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The Benefits of Empathy (and a Few Tips)

Empathy, as a word, is a rather recent import into the English language. The term was introduced in as recently as 1909 by psychologist Edward Titchener, as a variant of the German word “Einfühlung,” meaning “feeling into” (‘Empathy,’ 2008).

Empathy is in many sense a voyage of the mind. It affords us apropos reality what travel affords us apropos the world. A richer, deeper, and broader perspective and understanding, thus by consequence, true personal evolution. Each new person’s shoes we step into takes us on a journey into their version of reality – existence from their viewpoint.

BENEFITS OF EMPATHY

Connect Better With Others

One of the primary benefits of empathy is that it enhances our ability to connect better with others. By gaining the perspective of someone – be it a colleague or stranger – we begin to better comprehend their emotions, thus gaining greater emotional closeness amongst ourselves.

Resolves Conflicts Easier

In a situation of conflict, there is a natural positive consequence of gaining greater insight into someone’s emotions. Stepping into their perspective allows us to understand their arguments better, their reactions better and compare both to ours. This allows us to identify both common denominators and dissonances in our positioning and thus work towards bridging the gap in the latter using the former. 

Broadens Your Perspective

We often view reality from a single prism. Seeing the world from the emotional seats of others allows us to step into a multitude of others’ shoes  – in all shapes and sizes – and see the world from multiple perspectives. It gives us a clearer, richer, and more informed perspective on reality.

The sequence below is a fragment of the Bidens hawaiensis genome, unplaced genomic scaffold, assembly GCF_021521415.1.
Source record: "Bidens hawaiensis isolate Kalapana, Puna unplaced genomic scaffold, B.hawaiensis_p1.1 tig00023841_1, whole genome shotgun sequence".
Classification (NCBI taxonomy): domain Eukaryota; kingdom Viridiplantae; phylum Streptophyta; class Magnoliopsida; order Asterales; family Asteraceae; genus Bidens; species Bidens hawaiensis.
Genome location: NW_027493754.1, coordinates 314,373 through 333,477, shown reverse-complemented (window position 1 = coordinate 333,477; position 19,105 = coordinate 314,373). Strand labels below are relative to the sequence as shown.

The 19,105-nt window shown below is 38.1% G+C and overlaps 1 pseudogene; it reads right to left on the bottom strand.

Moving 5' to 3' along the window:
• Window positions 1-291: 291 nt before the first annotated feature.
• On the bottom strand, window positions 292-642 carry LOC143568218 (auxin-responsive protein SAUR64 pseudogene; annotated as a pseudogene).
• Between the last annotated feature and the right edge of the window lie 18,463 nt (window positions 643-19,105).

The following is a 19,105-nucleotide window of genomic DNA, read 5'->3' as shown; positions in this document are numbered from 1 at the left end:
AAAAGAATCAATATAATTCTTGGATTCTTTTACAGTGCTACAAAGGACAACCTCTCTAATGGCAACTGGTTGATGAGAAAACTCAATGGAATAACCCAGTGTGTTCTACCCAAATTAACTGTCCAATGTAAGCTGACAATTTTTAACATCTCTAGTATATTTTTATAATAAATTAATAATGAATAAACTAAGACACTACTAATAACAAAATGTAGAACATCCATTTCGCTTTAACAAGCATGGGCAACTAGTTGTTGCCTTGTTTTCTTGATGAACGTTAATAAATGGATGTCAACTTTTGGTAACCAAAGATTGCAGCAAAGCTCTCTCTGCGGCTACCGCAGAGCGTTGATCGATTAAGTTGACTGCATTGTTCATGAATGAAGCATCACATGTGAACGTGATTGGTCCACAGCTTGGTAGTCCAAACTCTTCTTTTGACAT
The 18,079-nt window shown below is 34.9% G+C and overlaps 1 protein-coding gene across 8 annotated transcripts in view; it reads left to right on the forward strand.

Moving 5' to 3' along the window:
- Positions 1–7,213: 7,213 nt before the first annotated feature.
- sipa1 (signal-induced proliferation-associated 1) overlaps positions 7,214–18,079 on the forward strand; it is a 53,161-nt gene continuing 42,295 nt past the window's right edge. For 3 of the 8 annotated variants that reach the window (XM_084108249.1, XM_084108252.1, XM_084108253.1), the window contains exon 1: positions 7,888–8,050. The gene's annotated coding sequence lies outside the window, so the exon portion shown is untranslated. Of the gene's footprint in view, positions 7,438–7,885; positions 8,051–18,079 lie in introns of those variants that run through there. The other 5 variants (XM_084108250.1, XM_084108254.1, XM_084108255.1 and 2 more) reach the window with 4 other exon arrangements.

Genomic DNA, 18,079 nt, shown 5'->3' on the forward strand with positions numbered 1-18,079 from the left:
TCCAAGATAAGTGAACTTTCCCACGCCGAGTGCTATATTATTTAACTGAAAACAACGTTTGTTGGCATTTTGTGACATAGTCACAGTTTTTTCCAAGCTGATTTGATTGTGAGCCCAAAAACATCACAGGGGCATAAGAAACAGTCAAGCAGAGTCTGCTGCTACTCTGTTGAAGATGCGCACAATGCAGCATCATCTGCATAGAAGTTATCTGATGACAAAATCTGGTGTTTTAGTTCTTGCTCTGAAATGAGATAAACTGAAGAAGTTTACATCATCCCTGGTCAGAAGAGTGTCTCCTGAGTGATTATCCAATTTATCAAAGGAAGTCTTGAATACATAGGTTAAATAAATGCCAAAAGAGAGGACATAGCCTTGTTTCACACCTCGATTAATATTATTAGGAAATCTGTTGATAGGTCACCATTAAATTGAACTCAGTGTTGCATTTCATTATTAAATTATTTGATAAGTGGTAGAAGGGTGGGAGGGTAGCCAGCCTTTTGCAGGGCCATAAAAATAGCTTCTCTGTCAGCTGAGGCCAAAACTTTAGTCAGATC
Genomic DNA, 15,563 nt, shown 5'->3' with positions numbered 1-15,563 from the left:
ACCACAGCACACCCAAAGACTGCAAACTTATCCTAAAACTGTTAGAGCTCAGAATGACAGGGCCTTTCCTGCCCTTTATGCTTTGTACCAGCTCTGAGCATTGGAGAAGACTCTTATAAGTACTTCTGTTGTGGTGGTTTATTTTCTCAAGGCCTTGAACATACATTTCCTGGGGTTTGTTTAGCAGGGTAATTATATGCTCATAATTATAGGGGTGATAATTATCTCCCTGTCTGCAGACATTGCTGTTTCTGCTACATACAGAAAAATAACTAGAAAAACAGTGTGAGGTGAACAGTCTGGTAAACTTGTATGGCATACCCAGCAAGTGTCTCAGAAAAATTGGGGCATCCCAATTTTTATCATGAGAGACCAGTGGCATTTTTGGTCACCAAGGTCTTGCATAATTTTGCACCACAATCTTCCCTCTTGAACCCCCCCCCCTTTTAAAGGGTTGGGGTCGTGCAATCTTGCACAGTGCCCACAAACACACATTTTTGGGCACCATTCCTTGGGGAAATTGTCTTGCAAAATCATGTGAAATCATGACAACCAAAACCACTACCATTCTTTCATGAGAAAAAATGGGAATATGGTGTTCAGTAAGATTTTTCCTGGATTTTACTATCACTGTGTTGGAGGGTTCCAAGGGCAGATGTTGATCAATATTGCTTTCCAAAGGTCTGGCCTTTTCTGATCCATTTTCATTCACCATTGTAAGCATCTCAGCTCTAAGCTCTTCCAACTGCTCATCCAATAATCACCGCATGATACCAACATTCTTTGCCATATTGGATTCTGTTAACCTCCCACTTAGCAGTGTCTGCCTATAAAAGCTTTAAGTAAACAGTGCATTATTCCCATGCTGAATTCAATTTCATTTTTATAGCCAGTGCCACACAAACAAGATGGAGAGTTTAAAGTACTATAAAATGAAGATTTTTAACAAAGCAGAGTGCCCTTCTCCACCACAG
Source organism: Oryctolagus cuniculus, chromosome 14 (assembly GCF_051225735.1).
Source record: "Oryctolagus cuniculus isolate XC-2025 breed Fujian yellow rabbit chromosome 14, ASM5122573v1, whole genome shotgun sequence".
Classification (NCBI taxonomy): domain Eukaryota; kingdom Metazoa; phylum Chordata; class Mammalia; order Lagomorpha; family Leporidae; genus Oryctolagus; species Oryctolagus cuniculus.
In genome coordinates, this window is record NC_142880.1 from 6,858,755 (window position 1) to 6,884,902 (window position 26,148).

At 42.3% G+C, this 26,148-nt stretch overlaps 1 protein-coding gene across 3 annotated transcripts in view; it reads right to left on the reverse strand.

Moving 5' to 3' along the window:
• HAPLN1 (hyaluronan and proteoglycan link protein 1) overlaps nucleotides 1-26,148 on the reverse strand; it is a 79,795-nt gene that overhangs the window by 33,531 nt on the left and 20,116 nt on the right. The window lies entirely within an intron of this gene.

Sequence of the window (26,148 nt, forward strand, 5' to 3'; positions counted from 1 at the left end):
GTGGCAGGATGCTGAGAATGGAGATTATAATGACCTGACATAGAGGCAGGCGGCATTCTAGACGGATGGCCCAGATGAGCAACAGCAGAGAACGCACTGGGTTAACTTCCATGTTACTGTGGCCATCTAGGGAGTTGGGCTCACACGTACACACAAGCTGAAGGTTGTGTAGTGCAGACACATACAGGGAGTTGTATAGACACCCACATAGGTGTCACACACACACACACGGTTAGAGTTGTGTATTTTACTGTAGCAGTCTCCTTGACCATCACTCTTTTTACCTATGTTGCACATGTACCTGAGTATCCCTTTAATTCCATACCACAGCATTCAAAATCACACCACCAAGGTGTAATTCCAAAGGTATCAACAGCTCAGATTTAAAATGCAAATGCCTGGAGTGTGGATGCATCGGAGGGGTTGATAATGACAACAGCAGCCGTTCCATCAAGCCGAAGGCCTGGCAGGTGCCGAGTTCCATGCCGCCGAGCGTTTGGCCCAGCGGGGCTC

Be a Better Leader

The above traits are often key ingredients to great leadership practices. A combination of one’s ability to connect with one’s team, the ability to resolve any conflicts or misunderstandings therein, and to make decisions from a broader, big-picture perspective can help truly transform one into a leader in the true sense of the word.

Reduce Negative Behaviour

Studies have shown that empathy can significantly reduce negative behaviour or actions which may be to the detriment to others. A paper from 2011 in the Journal of Personality and Social Psychology (Todd, Bodenhausen, Richeson & Galinsky, 2011) demonstrated that empathy can directly reduce instances of pre-existing bias. The Roots of Empathy research conducted over the course of seventeen years in Ireland (Connolly, Miller, Ke, Sloan, Gildea, McIntosh, Boyer, Bland, 2018) also demonstrated that greater empathy lead to reduced bullying among children.

Make Doing Good Instinctive

We are, to a large extent, designed to do what is overall in our best interest, based on the chemical reaction chain of emotions we have as a result of our circumstances and inputs. Empathy allows us to essentially replicate the sentiments and emotions of others facing a different set of circumstances to a varying degree. This thus promotes an altered chain of emotional reaction within us, to more naturally and instinctively do what is good for others.

Pathway to Greater Compassion